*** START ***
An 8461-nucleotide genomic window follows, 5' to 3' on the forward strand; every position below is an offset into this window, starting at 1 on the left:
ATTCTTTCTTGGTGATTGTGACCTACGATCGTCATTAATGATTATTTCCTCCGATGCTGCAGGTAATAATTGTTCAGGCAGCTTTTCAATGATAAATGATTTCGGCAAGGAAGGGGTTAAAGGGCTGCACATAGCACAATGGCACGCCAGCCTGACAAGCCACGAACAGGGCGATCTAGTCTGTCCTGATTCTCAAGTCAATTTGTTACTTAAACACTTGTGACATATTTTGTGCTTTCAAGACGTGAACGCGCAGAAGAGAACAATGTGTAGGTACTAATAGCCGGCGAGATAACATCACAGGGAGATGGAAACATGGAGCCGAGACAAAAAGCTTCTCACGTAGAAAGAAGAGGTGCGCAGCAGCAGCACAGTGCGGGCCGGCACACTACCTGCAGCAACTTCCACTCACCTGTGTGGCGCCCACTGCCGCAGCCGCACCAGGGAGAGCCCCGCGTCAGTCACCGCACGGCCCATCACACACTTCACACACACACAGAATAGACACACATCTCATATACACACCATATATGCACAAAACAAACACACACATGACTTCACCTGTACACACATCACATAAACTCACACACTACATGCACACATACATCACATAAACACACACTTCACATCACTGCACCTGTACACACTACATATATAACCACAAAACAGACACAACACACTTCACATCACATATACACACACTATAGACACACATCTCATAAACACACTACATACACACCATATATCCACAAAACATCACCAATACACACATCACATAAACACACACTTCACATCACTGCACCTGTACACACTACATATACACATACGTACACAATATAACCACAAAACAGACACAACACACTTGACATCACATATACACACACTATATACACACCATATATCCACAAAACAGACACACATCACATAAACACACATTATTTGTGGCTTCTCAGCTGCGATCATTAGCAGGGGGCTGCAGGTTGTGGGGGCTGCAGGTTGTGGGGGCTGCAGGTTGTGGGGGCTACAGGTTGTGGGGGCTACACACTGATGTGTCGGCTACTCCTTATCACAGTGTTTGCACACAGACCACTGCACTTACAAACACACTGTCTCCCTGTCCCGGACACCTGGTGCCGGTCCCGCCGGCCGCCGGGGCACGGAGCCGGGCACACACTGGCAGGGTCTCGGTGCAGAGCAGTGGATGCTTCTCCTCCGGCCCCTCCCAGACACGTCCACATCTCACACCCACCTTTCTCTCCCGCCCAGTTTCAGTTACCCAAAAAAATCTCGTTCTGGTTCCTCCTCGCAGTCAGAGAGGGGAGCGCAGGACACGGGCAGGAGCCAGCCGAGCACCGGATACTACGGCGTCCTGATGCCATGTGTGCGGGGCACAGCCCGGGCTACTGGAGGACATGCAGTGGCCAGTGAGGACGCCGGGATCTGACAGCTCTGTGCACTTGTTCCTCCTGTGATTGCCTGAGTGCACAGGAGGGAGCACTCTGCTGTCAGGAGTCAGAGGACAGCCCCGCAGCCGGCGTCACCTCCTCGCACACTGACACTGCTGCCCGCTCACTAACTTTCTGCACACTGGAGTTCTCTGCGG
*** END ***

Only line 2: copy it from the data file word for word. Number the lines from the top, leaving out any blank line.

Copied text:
ATTCTTTCTTGGTGATTGTGACCTACGATCGTCATTAATGATTATTTCCTCCGATGCTGCAGGTAATAATTGTTCAGGCAGCTTTTCAATGATAAATGATTTCGGCAAGGAAGGGGTTAAAGGGCTGCACATAGCACAATGGCACGCCAGCCTGACAAGCCACGAACAGGGCGATCTAGTCTGTCCTGATTCTCAAGTCAATTTGTTACTTAAACACTTGTGACATATTTTGTGCTTTCAAGACGTGAACGCGCAGAAGAGAACAATGTGTAGGTACTAATAGCCGGCGAGATAACATCACAGGGAGATGGAAACATGGAGCCGAGACAAAAAGCTTCTCACGTAGAAAGAAGAGGTGCGCAGCAGCAGCACAGTGCGGGCCGGCACACTACCTGCAGCAACTTCCACTCACCTGTGTGGCGCCCACTGCCGCAGCCGCACCAGGGAGAGCCCCGCGTCAGTCACCGCACGGCCCATCACACACTTCACACACACACAGAATAGACACACATCTCATATACACACCATATATGCACAAAACAAACACACACATGACTTCACCTGTACACACATCACATAAACTCACACACTACATGCACACATACATCACATAAACACACACTTCACATCACTGCACCTGTACACACTACATATATAACCACAAAACAGACACAACACACTTCACATCACATATACACACACTATAGACACACATCTCATAAACACACTACATACACACCATATATCCACAAAACATCACCAATACACACATCACATAAACACACACTTCACATCACTGCACCTGTACACACTACATATACACATACGTACACAATATAACCACAAAACAGACACAACACACTTGACATCACATATACACACACTATATACACACCATATATCCACAAAACAGACACACATCACATAAACACACATTATTTGTGGCTTCTCAGCTGCGATCATTAGCAGGGGGCTGCAGGTTGTGGGGGCTGCAGGTTGTGGGGGCTGCAGGTTGTGGGGGCTACAGGTTGTGGGGGCTACACACTGATGTGTCGGCTACTCCTTATCACAGTGTTTGCACACAGACCACTGCACTTACAAACACACTGTCTCCCTGTCCCGGACACCTGGTGCCGGTCCCGCCGGCCGCCGGGGCACGGAGCCGGGCACACACTGGCAGGGTCTCGGTGCAGAGCAGTGGATGCTTCTCCTCCGGCCCCTCCCAGACACGTCCACATCTCACACCCACCTTTCTCTCCCGCCCAGTTTCAGTTACCCAAAAAAATCTCGTTCTGGTTCCTCCTCGCAGTCAGAGAGGGGAGCGCAGGACACGGGCAGGAGCCAGCCGAGCACCGGATACTACGGCGTCCTGATGCCATGTGTGCGGGGCACAGCCCGGGCTACTGGAGGACATGCAGTGGCCAGTGAGGACGCCGGGATCTGACAGCTCTGTGCACTTGTTCCTCCTGTGATTGCCTGAGTGCACAGGAGGGAGCACTCTGCTGTCAGGAGTCAGAGGACAGCCCCGCAGCCGGCGTCACCTCCTCGCACACTGACACTGCTGCCCGCTCACTAACTTTCTGCACACTGGAGTTCTCTGCGG